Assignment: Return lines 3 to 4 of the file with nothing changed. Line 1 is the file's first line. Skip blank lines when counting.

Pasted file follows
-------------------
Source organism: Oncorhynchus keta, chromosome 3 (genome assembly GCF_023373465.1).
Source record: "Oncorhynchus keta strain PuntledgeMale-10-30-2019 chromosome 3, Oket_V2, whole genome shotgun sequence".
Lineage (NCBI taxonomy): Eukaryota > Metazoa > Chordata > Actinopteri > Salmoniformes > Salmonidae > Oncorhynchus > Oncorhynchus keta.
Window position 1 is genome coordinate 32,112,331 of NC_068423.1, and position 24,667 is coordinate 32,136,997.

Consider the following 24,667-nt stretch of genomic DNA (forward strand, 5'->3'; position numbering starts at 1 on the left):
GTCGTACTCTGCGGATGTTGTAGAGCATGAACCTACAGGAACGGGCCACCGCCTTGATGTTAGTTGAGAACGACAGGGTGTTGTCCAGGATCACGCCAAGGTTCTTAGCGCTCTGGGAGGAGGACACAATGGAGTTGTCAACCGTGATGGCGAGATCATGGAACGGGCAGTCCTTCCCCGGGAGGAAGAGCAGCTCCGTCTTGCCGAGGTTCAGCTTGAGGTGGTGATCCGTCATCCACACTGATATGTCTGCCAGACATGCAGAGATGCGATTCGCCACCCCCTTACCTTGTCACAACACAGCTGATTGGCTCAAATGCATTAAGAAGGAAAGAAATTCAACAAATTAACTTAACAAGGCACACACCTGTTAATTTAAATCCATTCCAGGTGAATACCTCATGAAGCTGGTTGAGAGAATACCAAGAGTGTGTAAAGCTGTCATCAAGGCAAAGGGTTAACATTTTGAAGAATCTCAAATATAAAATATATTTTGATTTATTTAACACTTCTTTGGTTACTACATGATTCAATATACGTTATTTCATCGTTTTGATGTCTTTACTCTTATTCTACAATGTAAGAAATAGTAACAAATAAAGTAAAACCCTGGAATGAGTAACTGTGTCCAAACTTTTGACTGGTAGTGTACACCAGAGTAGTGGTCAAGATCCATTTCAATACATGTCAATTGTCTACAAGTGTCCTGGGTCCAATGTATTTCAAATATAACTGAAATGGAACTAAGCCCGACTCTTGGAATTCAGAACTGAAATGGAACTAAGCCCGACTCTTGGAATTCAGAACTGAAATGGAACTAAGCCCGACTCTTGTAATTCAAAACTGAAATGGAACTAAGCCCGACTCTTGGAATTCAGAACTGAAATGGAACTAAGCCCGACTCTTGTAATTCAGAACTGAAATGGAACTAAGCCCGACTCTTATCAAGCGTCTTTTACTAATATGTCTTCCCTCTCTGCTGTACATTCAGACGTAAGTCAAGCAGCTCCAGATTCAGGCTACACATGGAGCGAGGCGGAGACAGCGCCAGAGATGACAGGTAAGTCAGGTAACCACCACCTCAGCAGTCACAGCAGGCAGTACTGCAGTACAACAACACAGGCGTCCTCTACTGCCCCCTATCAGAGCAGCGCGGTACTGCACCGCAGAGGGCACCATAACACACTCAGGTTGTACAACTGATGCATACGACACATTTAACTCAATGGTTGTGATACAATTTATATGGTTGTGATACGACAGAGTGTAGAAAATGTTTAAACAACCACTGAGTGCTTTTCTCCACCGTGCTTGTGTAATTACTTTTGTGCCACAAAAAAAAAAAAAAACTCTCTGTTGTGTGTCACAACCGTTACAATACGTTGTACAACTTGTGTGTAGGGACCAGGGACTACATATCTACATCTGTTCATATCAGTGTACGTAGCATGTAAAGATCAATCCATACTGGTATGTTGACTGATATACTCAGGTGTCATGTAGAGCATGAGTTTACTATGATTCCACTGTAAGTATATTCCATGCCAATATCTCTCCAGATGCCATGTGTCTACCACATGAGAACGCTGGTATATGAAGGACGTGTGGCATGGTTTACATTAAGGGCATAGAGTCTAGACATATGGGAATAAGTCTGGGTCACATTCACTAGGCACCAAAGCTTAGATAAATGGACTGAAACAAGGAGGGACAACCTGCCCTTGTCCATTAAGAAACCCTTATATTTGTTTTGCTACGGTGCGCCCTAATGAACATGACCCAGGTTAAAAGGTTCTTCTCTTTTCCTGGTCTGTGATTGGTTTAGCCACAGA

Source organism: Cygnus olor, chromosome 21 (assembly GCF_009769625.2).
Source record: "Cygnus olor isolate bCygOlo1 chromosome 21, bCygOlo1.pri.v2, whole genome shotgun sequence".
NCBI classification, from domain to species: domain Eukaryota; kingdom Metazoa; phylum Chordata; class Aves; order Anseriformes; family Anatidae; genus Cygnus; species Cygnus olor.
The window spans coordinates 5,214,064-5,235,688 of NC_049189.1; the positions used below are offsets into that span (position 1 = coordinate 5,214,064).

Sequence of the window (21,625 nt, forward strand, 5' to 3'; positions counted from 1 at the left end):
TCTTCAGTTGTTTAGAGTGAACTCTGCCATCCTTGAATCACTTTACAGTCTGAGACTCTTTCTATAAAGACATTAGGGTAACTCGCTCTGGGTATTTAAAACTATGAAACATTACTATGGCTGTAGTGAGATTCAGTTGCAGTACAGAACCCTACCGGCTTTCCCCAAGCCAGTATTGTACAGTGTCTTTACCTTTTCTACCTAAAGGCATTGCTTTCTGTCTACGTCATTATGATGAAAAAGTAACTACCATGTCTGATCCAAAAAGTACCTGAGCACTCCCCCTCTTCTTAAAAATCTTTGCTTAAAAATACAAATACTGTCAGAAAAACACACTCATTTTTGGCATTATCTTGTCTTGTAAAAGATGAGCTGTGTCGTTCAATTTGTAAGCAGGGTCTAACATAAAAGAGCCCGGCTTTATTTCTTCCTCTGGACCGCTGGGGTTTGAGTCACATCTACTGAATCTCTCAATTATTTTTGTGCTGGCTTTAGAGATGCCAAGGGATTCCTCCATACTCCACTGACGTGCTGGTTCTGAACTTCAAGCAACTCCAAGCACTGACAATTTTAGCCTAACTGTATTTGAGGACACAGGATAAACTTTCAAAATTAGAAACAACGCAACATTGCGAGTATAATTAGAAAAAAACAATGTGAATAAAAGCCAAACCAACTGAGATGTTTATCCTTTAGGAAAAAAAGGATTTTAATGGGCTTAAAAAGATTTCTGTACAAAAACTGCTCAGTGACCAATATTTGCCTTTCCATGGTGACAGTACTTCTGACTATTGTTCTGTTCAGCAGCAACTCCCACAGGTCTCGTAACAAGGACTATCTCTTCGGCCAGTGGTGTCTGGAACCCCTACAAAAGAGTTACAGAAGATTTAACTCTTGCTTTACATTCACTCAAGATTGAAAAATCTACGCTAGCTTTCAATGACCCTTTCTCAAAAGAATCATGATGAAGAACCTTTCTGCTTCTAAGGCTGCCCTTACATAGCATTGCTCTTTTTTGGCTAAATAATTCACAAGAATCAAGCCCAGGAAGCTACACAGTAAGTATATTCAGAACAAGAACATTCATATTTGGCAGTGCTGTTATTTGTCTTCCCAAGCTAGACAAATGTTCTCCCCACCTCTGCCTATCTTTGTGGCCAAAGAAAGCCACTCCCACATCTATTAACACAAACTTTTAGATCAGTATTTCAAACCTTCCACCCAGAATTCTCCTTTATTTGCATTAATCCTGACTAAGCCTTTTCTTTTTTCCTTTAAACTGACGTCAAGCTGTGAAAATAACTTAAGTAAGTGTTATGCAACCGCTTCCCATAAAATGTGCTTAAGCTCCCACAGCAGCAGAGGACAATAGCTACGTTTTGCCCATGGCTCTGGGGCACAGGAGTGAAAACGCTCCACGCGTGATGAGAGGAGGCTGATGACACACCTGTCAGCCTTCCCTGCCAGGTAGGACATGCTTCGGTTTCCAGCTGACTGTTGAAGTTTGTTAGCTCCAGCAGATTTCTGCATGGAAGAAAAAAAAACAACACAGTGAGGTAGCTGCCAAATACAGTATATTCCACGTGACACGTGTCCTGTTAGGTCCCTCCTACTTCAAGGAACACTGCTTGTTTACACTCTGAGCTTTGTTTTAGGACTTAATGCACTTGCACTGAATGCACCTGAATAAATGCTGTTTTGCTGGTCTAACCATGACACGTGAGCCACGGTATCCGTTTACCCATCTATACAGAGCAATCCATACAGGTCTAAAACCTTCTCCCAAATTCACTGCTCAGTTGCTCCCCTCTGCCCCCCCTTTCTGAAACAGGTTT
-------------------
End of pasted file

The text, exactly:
Lineage (NCBI taxonomy): Eukaryota > Metazoa > Chordata > Actinopteri > Salmoniformes > Salmonidae > Oncorhynchus > Oncorhynchus keta.
Window position 1 is genome coordinate 32,112,331 of NC_068423.1, and position 24,667 is coordinate 32,136,997.